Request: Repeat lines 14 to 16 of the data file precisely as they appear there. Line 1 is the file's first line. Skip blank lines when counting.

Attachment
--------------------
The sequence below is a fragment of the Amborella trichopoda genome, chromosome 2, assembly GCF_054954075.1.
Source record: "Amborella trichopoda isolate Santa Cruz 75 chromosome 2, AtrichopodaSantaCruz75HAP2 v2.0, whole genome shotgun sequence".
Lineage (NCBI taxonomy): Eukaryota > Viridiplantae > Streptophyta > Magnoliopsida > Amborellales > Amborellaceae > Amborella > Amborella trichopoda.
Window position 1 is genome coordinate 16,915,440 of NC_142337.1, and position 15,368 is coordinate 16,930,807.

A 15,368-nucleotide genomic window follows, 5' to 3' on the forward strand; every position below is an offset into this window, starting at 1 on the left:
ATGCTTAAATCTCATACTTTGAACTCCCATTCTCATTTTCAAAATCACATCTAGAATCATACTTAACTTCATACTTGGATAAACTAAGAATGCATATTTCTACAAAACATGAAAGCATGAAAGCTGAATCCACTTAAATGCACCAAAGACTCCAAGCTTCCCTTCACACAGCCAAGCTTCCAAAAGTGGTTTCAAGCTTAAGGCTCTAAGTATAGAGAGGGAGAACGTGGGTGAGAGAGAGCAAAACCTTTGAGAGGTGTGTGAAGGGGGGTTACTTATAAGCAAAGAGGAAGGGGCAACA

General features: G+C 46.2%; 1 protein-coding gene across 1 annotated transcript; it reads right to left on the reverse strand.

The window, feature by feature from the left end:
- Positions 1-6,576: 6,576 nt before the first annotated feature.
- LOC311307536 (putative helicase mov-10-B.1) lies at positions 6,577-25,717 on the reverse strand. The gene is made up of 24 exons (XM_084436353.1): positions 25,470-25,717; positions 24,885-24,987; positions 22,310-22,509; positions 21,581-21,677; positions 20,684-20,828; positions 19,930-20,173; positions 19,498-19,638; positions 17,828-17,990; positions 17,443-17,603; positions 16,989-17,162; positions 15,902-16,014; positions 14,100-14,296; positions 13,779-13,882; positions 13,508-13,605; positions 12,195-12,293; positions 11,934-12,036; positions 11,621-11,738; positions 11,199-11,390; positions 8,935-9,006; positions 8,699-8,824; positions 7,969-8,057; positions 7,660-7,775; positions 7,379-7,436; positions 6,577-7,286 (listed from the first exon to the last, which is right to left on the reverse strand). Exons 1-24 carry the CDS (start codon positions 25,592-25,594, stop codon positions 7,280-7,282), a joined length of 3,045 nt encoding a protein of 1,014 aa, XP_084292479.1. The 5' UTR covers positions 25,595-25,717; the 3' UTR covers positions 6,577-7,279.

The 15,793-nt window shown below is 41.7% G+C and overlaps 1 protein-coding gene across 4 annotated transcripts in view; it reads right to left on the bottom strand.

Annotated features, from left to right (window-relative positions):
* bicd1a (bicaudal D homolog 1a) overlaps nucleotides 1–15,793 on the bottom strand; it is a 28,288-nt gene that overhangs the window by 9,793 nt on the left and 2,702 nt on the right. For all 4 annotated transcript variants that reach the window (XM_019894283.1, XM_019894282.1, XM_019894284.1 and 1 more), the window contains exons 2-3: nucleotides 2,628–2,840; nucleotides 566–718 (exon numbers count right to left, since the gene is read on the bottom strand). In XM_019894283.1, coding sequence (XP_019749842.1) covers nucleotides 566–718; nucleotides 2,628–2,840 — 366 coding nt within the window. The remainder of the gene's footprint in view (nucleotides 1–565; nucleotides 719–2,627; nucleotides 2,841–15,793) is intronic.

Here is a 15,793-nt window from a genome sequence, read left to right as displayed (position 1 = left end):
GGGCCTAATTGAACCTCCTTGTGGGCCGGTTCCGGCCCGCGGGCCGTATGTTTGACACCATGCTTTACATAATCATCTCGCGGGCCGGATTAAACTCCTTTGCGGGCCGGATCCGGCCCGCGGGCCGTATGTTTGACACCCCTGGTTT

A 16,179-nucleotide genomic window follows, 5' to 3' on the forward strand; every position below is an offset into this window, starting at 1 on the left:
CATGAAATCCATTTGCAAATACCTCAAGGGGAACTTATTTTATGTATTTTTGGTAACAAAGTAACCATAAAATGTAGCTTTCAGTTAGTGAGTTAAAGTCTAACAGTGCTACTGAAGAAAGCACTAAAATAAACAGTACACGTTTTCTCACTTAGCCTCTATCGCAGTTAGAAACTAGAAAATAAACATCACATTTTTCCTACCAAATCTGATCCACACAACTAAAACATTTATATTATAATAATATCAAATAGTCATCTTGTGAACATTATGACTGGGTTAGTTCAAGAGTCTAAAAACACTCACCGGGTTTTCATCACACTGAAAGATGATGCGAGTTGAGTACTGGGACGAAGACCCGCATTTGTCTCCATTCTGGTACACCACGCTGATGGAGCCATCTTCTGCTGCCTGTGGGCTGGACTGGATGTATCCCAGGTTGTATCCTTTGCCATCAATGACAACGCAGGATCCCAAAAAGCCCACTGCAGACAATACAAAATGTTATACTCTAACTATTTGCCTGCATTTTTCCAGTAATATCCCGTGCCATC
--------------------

Here is a 15,793-nt window from a genome sequence, read left to right as displayed (position 1 = left end):
GGGCCTAATTGAACCTCCTTGTGGGCCGGTTCCGGCCCGCGGGCCGTATGTTTGACACCATGCTTTACATAATCATCTCGCGGGCCGGATTAAACTCCTTTGCGGGCCGGATCCGGCCCGCGGGCCGTATGTTTGACACCCCTGGTTT

A 16,179-nucleotide genomic window follows, 5' to 3' on the forward strand; every position below is an offset into this window, starting at 1 on the left: